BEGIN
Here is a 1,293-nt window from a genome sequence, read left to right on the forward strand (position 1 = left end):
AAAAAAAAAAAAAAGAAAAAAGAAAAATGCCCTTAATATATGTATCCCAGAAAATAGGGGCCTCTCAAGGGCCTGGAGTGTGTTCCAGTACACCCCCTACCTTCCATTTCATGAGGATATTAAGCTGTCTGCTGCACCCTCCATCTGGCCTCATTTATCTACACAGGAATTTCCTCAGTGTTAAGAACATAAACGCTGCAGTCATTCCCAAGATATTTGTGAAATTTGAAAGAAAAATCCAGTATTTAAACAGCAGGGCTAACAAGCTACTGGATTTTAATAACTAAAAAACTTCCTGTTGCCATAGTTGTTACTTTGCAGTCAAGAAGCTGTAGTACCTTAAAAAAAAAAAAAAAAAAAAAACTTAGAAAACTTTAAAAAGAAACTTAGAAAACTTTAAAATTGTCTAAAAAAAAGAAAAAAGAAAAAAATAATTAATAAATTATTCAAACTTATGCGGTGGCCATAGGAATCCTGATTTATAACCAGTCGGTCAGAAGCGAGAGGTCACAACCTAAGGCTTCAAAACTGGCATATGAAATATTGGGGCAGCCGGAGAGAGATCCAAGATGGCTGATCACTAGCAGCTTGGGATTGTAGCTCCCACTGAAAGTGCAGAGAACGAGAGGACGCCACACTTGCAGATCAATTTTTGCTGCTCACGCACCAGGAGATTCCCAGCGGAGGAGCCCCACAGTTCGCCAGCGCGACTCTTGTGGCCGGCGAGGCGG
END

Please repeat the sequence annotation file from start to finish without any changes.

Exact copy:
Here is a 1,293-nt window from a genome sequence, read left to right on the forward strand (position 1 = left end):
AAAAAAAAAAAAAAGAAAAAAGAAAAATGCCCTTAATATATGTATCCCAGAAAATAGGGGCCTCTCAAGGGCCTGGAGTGTGTTCCAGTACACCCCCTACCTTCCATTTCATGAGGATATTAAGCTGTCTGCTGCACCCTCCATCTGGCCTCATTTATCTACACAGGAATTTCCTCAGTGTTAAGAACATAAACGCTGCAGTCATTCCCAAGATATTTGTGAAATTTGAAAGAAAAATCCAGTATTTAAACAGCAGGGCTAACAAGCTACTGGATTTTAATAACTAAAAAACTTCCTGTTGCCATAGTTGTTACTTTGCAGTCAAGAAGCTGTAGTACCTTAAAAAAAAAAAAAAAAAAAAAACTTAGAAAACTTTAAAAAGAAACTTAGAAAACTTTAAAATTGTCTAAAAAAAAGAAAAAAGAAAAAAATAATTAATAAATTATTCAAACTTATGCGGTGGCCATAGGAATCCTGATTTATAACCAGTCGGTCAGAAGCGAGAGGTCACAACCTAAGGCTTCAAAACTGGCATATGAAATATTGGGGCAGCCGGAGAGAGATCCAAGATGGCTGATCACTAGCAGCTTGGGATTGTAGCTCCCACTGAAAGTGCAGAGAACGAGAGGACGCCACACTTGCAGATCAATTTTTGCTGCTCACGCACCAGGAGATTCCCAGCGGAGGAGCCCCACAGTTCGCCAGCGCGACTCTTGTGGCCGGCGAGGCGG